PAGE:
*A Book Review*
The Success System That Never Fails
By W. Clement Stone
by Michael C. Gray
December 1, 2003
The "grandfather" of Michael Gerber's The E-Myth is W. Clement Stone's The Success System That Never Fails.
W. Clement Stone was a phenomenal salesperson who built built a great company -- the United States Casualty Company. He was also a close friend of Napoleon Hill and co-author with Hill of Success Through A Positive Mental Attitude.
In The Success System That Never Fails, Stone shares his story as well as many other success stories.
The key to Stone's success actually lies in the title of his book -- The System. By defining a success system, you are creating a recipe for success that can be used by others and doesn't depend on personality.
At age 19, Stone started working with his mother selling accident policies. He evidently had enormous energy and drive. At age 19, he averaged selling 48 policies per day. Later in his life, he reached a nine-day average of 72 policies per day, and sold 122 policies in one day. He did this using a cold canvass system at office buildings, meaning he had no pre-arranged appointments. Most of us can't conceive of talking to that many people in one day. He might have made some sales of multiple policies for some families, but he must have seen an awful lot of customers in a day to make those sales. I can visualize him running down the halls!
One of the decisions that Stone made to increase his production was to limit the time he would spend on his sales effort. If a customer wouldn't make the commitment in the designated time, he would move on to the next call.
When Stone reached the 72 policy per day level, he started concentrating on building his own sales force. When the Great Depression hit, he devoted more of his attention to creating a sales training program to improve the effectiveness of his sales team, including spending some initial time with new salespersons in the field. He also developed custom insurance policies that would be easy to sell and renew.
Stone believe the key components of a success systems that never fails are (1) inspiration to action; (2) know how; and (3) activity knowledge. The system should be managed based on a record of "success indicators", which was his sales log. The system should be constructed by documenting what works, including phrases that customers respond to.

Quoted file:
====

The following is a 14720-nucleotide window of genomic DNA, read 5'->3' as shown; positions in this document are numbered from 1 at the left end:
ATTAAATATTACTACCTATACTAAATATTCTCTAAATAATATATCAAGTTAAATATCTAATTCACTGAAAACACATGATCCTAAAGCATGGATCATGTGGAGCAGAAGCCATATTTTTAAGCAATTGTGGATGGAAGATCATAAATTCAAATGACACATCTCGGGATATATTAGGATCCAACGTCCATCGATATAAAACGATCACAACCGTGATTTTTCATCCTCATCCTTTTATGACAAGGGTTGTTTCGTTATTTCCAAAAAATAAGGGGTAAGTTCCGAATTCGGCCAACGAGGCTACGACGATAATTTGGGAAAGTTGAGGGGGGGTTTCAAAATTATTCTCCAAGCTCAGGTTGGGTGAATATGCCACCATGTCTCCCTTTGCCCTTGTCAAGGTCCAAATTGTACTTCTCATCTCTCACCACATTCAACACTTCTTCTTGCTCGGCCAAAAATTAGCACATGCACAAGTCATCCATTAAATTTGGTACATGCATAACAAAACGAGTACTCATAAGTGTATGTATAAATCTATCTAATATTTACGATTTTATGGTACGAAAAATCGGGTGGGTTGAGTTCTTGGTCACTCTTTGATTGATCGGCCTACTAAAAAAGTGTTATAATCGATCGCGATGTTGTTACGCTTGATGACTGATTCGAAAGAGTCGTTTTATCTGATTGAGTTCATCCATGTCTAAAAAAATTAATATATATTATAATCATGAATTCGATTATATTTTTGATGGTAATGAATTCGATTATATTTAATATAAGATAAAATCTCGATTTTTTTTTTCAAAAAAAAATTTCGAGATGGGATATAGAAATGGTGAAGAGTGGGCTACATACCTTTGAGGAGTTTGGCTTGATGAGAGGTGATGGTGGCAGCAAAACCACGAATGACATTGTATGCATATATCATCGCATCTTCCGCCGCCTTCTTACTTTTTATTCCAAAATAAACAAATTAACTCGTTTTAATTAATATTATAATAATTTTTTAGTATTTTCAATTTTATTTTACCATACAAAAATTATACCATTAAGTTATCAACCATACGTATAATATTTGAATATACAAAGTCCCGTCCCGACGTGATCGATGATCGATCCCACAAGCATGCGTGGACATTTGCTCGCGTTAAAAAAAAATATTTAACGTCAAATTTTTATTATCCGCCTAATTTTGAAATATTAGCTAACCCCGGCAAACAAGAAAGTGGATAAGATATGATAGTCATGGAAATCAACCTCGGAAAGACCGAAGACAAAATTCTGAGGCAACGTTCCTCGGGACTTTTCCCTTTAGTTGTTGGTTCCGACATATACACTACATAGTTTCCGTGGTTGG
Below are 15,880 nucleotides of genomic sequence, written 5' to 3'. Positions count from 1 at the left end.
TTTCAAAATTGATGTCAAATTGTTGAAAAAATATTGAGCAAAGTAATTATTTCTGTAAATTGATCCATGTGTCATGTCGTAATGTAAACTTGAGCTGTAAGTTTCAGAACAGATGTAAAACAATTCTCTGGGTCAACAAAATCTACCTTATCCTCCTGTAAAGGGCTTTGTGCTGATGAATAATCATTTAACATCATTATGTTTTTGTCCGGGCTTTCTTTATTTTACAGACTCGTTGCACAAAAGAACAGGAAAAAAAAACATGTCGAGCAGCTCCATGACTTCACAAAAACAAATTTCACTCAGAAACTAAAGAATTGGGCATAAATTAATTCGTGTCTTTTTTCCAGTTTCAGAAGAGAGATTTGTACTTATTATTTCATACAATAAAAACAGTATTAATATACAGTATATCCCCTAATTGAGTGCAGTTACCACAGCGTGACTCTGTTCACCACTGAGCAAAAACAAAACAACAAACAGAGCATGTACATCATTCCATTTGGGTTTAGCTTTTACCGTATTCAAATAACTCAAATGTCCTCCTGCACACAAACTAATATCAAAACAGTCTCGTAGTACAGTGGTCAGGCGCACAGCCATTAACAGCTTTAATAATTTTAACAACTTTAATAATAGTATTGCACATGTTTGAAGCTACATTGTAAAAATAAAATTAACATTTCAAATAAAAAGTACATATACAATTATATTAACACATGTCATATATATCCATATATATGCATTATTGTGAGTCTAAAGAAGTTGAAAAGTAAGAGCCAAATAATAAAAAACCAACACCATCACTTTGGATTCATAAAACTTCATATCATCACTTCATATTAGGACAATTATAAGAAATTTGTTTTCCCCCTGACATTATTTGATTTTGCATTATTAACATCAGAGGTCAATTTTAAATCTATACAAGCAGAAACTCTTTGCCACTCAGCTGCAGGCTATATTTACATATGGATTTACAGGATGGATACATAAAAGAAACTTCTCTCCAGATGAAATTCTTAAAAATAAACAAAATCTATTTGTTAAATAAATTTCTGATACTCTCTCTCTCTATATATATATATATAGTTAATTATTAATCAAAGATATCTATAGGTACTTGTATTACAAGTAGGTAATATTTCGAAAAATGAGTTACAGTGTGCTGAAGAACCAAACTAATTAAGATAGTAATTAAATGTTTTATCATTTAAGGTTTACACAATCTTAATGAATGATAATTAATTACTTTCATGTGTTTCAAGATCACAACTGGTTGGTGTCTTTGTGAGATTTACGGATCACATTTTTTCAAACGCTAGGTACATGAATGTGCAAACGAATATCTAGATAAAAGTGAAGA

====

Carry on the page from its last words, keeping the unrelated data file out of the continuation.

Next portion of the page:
His first key phrase was his sales opening -- "I believe this will interest you also." When the customer responded, "What is it?", he had the opening for his sales presentation.
He developed a two-page form letter and two circulars for direct mail that he used for recruiting for many years in his business, and a screening process for hiring salespeople.
One of Stone's key concepts is, you are subject to your environment. Thefore, select the best environment that will best develop you toward your desired objective.
He also said that sales are contingent on the attitude of the salesman, not the attitude of the prospect.
To keep priorities in order, that money shouldn't be the main objective, his favorite quote is from Alexis Carroll, a French scientist, "When a man understands that the aim of life is not material profit, but life itself, he ceases to fix his attention exclusively on the external world."
The Success System That Never Fails is another self-improvement classic that should be on your reading list.
Buy it on Amazon: The Success System That Never Fails.
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